A Special Time at a Special Place
The weekday late afternoon ritual at Rico’s was beginning…
His lunchtime rush was long over, as was his waitress Angie’s afternoon fortune telling in the guise of Madame La Zonga; his dinner crowd was yet to come. There were few customers until the upcoming dinner time; they would have cups of coffee and maybe a slice of pie, then they left. Rico worked on his paperwork at Madame La Zonga’s booth because if you don’t get on top of your paperwork, it would get on top of you.
He looked at the clock, it was nearly time…it was time…there he was…
One for the Money
Rico not only genuinely smiled as he poured a cup of coffee and put it on the counter bar, but he took off his white overseas cap and sat facing Joey on one of the stools with his own cup.
‘You want my Stat-us Quo Vad-us?’
‘I sure do! How’s your mother?’
‘Fine! She always wants me to give you her best regards!’
‘She’s one nice lady. Give her my best too.’
Joey was always the first of the Down and Outers to arrive. His mother’s widow pension and benefits had income restrictions that required him to cut his hours as both a legal clerk and the office cleaner to mornings only; he had a nice home and plenty of free time.
His mother had her own gangs; a flock of housewives during the day and a pack of widows in the evenings who’d play cards, boast of their children, non-maliciously gossip and relive their yesterdays.
When he wasn’t spending the afternoons with his mother, he’d visit Miss Mac and her de facto adopted son Maynor. Maynor suffered from hypertrichosis that made him look like the Wolf Man and he also had the mental capacity of a child that put him and Joey on the same intellectual level. He helped Maynor with his English; they played games and watched old movies on TV together. Then he would come to Rico’s where he’d anxiously await the rest of his gang. The Down and Outers visited and played whiffle ball and other games with Maynor on weekends. Miss Mac’s house was now one of joy and fun.
Except for the death of his father a long while back, Joey’s world was always a happy one. He was enthusiastic about anything and everything. When he described an old movie he saw on television, it was the most exciting thing in the world. An encounter with a bird, squirrel or wild rabbit was a thing of wonder and beauty. His tales of the most ordinary touched the ethereal in an extraordinary fashion. Rico would find himself entranced with his truly noble simplicity that reeked of bliss as he told fascinating tales of the commonplace; things one never thought about but now the listener regretted missing them.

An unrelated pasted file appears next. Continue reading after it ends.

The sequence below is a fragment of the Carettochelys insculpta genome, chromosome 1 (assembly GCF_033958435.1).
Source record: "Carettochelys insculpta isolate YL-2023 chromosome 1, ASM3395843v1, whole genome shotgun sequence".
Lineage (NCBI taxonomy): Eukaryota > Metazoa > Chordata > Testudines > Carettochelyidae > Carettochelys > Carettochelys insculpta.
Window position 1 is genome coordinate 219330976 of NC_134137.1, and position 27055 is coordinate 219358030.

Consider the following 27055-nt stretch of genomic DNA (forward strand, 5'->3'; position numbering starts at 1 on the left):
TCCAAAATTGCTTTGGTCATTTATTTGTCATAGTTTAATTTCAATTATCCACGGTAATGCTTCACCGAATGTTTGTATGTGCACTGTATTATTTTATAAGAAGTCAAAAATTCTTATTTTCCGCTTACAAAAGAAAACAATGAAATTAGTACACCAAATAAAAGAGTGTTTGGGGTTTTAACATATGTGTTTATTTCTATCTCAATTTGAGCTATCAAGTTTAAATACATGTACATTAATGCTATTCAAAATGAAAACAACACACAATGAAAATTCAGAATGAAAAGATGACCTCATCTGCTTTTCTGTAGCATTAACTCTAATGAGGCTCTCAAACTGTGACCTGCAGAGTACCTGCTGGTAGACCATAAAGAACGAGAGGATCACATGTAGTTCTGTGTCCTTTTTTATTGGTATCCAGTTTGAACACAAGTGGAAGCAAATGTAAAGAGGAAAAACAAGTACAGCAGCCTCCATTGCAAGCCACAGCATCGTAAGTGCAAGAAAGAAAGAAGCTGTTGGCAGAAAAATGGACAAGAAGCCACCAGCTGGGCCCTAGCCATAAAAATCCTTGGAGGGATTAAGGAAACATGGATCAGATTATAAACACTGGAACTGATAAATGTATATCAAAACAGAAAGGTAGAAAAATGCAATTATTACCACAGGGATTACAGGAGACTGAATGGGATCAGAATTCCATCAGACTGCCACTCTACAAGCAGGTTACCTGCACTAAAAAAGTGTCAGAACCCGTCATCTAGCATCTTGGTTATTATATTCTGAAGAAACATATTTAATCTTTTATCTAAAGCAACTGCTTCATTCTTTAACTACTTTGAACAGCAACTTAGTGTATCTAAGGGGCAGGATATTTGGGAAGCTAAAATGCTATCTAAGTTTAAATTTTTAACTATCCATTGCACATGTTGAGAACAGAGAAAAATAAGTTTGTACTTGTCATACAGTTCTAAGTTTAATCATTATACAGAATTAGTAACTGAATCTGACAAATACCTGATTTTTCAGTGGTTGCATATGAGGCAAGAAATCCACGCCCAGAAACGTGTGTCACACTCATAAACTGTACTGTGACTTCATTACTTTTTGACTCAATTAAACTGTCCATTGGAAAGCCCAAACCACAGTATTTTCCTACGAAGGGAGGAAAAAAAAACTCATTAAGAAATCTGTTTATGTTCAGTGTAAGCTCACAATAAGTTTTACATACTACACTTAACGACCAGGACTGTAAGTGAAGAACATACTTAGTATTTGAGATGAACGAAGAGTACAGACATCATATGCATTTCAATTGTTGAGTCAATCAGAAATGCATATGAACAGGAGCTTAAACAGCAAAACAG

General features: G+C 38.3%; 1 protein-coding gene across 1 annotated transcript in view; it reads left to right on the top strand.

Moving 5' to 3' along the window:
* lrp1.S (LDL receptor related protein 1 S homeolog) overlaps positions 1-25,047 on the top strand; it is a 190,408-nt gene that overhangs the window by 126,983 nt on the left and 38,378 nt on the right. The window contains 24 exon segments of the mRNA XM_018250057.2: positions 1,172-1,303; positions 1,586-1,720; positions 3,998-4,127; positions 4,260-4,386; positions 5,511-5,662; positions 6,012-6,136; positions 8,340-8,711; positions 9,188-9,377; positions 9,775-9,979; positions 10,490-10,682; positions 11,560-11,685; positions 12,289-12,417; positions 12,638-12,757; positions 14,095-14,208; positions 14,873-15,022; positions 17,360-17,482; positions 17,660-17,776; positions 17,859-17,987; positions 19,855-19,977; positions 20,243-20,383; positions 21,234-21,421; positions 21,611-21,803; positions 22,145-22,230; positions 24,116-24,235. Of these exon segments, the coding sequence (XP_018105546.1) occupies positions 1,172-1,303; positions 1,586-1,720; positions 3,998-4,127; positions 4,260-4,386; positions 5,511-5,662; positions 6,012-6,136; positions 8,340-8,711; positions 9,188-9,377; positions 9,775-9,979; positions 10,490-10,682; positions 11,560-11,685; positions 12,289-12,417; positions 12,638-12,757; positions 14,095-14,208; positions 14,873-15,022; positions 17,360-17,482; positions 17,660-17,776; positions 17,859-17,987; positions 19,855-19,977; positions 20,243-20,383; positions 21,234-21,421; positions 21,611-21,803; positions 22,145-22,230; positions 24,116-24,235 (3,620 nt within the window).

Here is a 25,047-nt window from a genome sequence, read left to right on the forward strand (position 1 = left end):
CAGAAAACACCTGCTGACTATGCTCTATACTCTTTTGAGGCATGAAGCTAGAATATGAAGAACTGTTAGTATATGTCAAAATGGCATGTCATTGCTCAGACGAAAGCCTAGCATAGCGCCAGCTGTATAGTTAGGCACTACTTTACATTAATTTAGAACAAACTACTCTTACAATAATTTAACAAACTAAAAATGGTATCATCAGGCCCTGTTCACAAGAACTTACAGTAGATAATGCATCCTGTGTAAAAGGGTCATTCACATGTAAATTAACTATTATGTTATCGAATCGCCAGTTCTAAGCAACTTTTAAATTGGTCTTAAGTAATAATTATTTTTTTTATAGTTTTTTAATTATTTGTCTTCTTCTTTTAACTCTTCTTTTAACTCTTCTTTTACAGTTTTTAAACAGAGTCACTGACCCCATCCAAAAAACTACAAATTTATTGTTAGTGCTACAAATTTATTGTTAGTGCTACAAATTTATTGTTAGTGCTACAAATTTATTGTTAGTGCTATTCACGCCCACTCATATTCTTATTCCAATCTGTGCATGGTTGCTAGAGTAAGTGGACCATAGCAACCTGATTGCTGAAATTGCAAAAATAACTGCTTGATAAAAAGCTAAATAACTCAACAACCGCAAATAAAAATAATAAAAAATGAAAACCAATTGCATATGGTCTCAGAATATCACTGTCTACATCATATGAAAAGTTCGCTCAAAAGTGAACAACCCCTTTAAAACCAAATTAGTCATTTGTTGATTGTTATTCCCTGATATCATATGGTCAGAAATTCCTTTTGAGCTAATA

The more Rico got to know Joey, the more he realised that he had no mental disability at all, he acted like a child because it was fun. Perhaps his working in his late father’s legal office made him realise that the smartest people in the room weren’t the ones anyone wanted to be around and spend time with of their own free will. If you don’t think too much, you don’t worry…Joey was the smartest one of them all…
Joey not only made Rico happy, but most important of all, he could make him relax.
Two for the show
Angie was the next of the gang to come; Rico brought her a cup of coffee. After waitressing and fortune telling she’d go home to spend time with her mother and change clothes before she’d return.
She couldn’t wait to get back to Rico’s, as with her father not about the house, her mother would harangue her about getting married,
‘First you’re 20, then you’re 25, then you’re 40 then it’s too late!’
Her father loved having the Down and Outers over and her mother had to admit that they were gentlemen who made her laugh when they came over on Friday nights after late night shopping with Angie to watch television.
At Rico’s the three greeted each other with enthusiastic smiles that gave the ordinary salutations an air of joy.
After catching up with Joey and his news of, and sincere warm greetings to her from his mother, Miss Mac and Maynor, she delightedly announced,
‘I gotta letter from Dean today!’
Her brother was on Okinawa with the Ninth Marines. She excitedly gave the envelope from somewhere far away in the Pacific to Joey who’d hold it with a thrill looking at the light blue envelope with the gold eagle, globe and anchor, and a battle scene with Dean’s Fleet Marine Force return address. To Joey it was as exciting as watching Gung Ho!, Guadalcanal Diary and Sands of Iwo Jima.
Angie proudly read selected portions of his letter talking about manoeuvres as Rico and Joey looked at Dean’s photos over Rico’s counter; from boot camp in dress blues and in Infantry Training School wearing a camouflaged helmet and utilities.
She acted like a proud mother when she spoke of Dean. Rico had known him as a high school dropout and a dangerous punk, then saw his transformation into a physically fit Marine in dress blues. Dean apologised for his past behaviour, Rico responded by saying how proud he was of him, and how lucky Uncle Sam was to get him.